Classics / Women's Studies / Archeology
The Myths and the Evidence
Edited by Lucy Goodison and Christine Morris
Wisconsin Studies in Classics
William Aylward, Nicholas D. Cahill,
and Patricia A. Rosenmeyer, General Editors
Did goddess worship really exist?
The nurturing Earth Goddess, the Great Mother worshipped at the dawn of civilizationhistorical fact or consoling fiction?
While Goddess mythologies proliferate and the public devours books by artists, psychotherapists, and enthusiastic amateurs, it is remarkable that those in the field of prehistory have remained largely silent. Did Goddess worship really exist? What actually remains from the earliest cultures, and what can it tell us? What can we learn about the early stages of human religion from the study of prehistoric carvings, pictures, pottery, figurines, and temples?
In Ancient Goddesses, historians and archaeologists write accessibly about this intriguing and controversial topic for the first time. Considering a number of significant early civilizationsPredynastic and Early Dynastic Egypt; "Old Europe;" Early North West Europe; "Celtic" civilization; the Prehistoric Aegean; Malta; the Ancient Near East; Old Testament Israel; Çatalhöyük; and Archaic Greecethese experts review the most recent evidence so that readers can make up their own minds.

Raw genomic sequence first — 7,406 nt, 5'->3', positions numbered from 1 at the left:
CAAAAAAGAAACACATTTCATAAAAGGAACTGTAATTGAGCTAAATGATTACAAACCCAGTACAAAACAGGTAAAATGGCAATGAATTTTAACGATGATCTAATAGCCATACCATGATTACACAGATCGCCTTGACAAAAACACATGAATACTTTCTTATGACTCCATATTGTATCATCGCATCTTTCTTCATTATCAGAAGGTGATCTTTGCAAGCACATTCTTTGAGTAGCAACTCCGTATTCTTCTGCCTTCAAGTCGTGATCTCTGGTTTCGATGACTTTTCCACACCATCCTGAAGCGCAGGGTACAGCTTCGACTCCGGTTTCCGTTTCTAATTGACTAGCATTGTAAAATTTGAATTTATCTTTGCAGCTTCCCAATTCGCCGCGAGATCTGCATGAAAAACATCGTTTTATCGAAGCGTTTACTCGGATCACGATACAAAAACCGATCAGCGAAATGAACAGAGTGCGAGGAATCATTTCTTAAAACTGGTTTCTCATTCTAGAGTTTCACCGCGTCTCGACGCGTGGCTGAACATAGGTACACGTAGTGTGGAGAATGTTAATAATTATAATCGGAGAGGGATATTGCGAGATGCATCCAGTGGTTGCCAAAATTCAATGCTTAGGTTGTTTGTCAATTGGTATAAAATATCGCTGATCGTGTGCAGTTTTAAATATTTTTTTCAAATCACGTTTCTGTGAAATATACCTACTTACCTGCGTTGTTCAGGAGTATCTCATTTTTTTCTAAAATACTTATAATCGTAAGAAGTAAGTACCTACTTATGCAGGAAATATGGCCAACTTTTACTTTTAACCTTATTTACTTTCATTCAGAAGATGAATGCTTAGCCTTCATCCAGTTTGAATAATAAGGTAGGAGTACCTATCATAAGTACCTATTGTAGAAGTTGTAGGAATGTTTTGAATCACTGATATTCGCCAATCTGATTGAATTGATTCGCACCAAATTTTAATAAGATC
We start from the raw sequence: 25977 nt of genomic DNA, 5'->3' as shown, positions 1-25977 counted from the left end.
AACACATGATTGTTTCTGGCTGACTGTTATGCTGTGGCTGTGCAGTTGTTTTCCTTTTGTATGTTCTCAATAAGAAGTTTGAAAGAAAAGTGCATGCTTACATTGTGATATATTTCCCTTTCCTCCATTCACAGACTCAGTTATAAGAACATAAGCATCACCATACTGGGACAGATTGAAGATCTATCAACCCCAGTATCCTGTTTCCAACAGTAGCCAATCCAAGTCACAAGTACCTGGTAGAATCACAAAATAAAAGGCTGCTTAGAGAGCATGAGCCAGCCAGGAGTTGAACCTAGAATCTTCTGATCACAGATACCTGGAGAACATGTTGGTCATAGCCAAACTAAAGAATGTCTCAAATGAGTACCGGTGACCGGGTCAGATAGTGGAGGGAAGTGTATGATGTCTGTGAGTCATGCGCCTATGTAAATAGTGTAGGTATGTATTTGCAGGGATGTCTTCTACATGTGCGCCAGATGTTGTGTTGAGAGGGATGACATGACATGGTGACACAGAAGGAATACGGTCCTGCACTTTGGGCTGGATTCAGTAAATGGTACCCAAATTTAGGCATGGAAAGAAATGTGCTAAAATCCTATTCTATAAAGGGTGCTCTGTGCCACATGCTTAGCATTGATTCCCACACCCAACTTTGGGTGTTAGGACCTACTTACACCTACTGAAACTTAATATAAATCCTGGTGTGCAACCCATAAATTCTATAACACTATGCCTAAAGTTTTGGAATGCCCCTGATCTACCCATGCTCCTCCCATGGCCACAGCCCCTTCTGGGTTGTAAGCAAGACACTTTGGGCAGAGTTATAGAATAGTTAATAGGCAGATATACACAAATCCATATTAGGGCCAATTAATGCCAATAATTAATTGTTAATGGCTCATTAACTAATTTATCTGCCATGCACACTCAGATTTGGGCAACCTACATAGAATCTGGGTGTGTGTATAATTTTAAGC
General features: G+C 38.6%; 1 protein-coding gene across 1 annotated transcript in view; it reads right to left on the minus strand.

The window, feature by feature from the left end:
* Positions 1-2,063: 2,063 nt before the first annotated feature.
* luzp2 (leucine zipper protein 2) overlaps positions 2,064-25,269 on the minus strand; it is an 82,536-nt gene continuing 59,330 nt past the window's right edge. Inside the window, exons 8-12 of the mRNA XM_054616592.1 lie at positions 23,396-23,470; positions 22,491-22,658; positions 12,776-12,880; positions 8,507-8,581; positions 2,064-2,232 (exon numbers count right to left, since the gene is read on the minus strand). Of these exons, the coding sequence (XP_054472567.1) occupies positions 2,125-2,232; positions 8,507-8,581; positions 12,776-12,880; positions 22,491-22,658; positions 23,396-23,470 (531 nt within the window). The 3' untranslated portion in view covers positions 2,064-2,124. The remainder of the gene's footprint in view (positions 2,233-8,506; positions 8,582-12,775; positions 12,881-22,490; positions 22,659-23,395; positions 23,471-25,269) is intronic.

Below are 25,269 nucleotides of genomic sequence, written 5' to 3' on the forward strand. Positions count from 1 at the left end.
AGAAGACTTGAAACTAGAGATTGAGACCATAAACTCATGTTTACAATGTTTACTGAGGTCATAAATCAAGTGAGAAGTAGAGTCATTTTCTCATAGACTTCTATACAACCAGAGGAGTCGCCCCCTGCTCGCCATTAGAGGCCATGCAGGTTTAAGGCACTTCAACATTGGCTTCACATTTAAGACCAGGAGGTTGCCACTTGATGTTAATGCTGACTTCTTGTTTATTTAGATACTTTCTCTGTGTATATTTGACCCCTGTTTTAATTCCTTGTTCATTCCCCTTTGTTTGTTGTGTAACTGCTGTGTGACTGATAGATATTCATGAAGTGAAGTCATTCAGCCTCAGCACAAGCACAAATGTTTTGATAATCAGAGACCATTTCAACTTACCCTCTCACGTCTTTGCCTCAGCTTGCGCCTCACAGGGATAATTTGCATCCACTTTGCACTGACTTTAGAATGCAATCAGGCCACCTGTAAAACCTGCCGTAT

Contributors include Ruth Tringham and Margaret Conkey, University of California, Berkeley; Lynn Meskell, New College, Oxford; Fekri Hassan, University College, London; Karel van der Toorn, University of Amsterdam; Joan Westenholz, Bible Lands Museum, Jerusalem; Elizabeth Shee Twohig, University College, Cork; Caroline Malone, New Hall, Cambridge; Mary Voyatzis, University of Arizona; and Miranda Green, University of Wales College.
Lucy Goodison was, when this book was published, an Honorary Research Fellow at University College London and had written several books on mythology and religion, specializing in the early Aegean. Christine Morris was then Leventis Lecturer in Greek Archaeology in the School of Classics, Trinity College, Dublin.
224 pp. 6 x 9
90 b/w illus.
This title is out of print.
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